The Boston Herald October 6, 2002

Tax talk is taking over
By Elisabeth J. Beardsley Heavy-duty tax talk - hiking taxes, cutting taxes, even outright abolishing taxes - has suddenly overtaken the gubernatorial race as the state's fiscal crisis deepens. Republican Mitt Romney has morphed his message into all-taxes-all-the-time, while fending off charges of tax squishiness from Democrat Shannon P. O'Brien - who has a history of backing tax hikes. Meanwhile, Libertarian Carla Howell, newly admitted to some televised debates, is rising on the right flank with a ballot question to get rid of the $ 9 billion income tax. The candidates are all publicly decrying recession-era tax hikes, but at the State House, where the dollars are doled out, activists are already agitating for stacks of new levies. And legislative leaders - struggling to plug a structural deficit in excess of $ 1 billion are increasingly desperate for ways to ward off hundreds of millions of dollars in looming budget cuts. Pro-tax and anti-tax forces agree: The tax hikes are coming, and might well dwarf last year's $ 1.2 billion dive into taxpayers' pockets. "It's all but inevitable - it will not be a trivial tax increase," said Tax Equity Alliance for Massachusetts Director Jim St. George, who is organizing a drive to repeal business tax breaks and ratchet up the income tax - again. Added tax-cutting crusader Barbara Anderson: "We're looking at tax increases for the rest of our lives." Recovering from what some have called a weak debate showing Tuesday night, Romney has tried to seize the conservative high ground by accusing O'Brien in every other breath of being a reflexive tax-and-spender. Yesterday, Romney highlighted the high-tax plight of a Lynnfield family that's struggling to raise four kids on a $ 50,000 income. But after a short stint on that high ground, Romney - who raised the ire of party hardcores by refusing to sign a "no new taxes" pledge - will be back on the defensive this week when he faces down the tax-abolishing Libertarian candidate. Slated to take the debate stage for the first time on Wednesday during a debate on WB-56

TV, Howell says she'll come out with guns blazing - trying to peel away Romney's conservative base and force O'Brien Democrats to see the light. Like O'Brien, Howell pointed to chinks in Romney's anti-tax armor - policy proposals like higher taxes for SUVs and new "assessments" on green space developers. "He's a high-tax, big-government Republican," Howell said. "He's perfectly happy to be the guy in charge of a bloated, greedy ever-growing state government. Same with Shannon O'Brien." The sudden outbreak of tax talk isn't merely political rhetoric - the new governor will determine the veto dynamics in the Legislature, and therefore whether and which tax hikes can be pushed through. Lawmakers last year struggled to scrape together the two-thirds majority vote necessary to override acting Gov. Jane M. Swift's veto of a $ 1.2 billion package that hiked five separate levies. But legislative leaders were never able to round up two-thirds support for even steeper tax hikes - even though a majority of members in both branches backed raising the income tax rate to 5.6 percent. Lawmakers are already whispering that a Democratic governor would mean they could get away with hiking taxes on a simple majority. In the state Senate - where a new president will be elected in January to replace losing Democratic contender Thomas F. Birmingham - leaders are openly calling to hike the income tax to 5.6 percent, repeal corporate tax breaks, and impose new taxes on gas and alcohol. The tax-hike sentiment is growing as the damage from last year's $ 900 million in program cuts begins to sink in, said Senate Health Care Committee Chairman Richard T. Moore (D-Uxbridge). "It's not going to be something we'll be thrilled about, but it's something we're going to have to look at," said Moore, a candidate for Senate president. But the movement could falter in the more conservative House - where members appear to be exhausted with tax hikes after going along with Speaker Thomas M. Finneran's $ 1.2 billion package last year. Finneran said it's "too early" for a general discussion of taxes - but he put an immediate spike in liberals' drive to foist new taxes onto businesses, which escaped last year's increases unscathed. The so-called "Fidelity tax break" and its parallel tax break for manufacturers make an easy "symbolic" target, but don't involve a "significant sum" of money, Finneran said.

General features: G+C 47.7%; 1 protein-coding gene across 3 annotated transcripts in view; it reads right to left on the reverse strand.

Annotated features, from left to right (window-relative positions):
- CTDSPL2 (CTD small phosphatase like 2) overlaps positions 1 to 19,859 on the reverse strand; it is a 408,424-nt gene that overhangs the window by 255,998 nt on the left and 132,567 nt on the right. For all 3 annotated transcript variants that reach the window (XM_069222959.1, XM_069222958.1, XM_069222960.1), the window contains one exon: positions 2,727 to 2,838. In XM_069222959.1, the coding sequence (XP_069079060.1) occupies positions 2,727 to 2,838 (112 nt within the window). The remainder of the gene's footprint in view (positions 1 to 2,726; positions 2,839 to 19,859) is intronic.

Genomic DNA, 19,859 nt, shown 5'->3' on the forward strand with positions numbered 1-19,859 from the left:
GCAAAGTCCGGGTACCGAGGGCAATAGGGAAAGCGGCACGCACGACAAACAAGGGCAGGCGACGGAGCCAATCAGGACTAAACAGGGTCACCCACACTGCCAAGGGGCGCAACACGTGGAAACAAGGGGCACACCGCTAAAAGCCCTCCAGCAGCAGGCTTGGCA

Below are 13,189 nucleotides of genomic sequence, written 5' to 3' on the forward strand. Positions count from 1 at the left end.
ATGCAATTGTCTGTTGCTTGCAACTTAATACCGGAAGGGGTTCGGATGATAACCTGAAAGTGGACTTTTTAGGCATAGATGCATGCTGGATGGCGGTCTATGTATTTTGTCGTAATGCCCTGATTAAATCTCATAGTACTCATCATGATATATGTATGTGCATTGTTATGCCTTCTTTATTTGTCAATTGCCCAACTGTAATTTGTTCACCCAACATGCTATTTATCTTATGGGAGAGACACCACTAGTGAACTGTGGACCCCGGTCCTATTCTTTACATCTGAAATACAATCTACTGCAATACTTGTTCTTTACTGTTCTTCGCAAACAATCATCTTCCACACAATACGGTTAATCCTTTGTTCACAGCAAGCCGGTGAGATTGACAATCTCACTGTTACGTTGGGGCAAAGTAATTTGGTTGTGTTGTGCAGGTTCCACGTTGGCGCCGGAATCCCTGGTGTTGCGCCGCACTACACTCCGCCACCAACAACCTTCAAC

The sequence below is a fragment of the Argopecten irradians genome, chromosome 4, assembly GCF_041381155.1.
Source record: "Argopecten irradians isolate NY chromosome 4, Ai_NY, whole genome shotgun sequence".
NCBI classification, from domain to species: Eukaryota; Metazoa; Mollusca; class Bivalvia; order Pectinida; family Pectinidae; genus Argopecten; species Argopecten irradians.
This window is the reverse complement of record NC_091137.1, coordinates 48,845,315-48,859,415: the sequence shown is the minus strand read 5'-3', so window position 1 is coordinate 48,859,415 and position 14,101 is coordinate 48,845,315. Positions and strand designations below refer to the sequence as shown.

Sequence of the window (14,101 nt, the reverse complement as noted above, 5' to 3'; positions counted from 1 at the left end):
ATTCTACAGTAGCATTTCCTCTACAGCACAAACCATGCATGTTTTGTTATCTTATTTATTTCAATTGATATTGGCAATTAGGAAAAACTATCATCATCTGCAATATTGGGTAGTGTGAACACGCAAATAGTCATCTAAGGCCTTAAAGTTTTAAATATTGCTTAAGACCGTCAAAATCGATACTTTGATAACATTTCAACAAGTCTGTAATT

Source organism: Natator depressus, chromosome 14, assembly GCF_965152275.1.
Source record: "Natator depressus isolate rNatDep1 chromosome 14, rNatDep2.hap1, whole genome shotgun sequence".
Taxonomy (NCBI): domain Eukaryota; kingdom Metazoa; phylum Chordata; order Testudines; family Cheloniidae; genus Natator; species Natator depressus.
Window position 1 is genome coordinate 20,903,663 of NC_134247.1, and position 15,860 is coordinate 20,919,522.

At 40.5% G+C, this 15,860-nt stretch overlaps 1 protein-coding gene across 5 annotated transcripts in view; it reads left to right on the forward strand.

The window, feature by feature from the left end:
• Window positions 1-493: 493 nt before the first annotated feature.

The last thing the state needs is to exacerbate the economic weakness that's causing all the fiscal woes, said Finneran - the only Beacon Hill leader who will be left standing in January. "One of the things we should keep in mind is that certain actions can do a lot more harm than any good," Finneran said.

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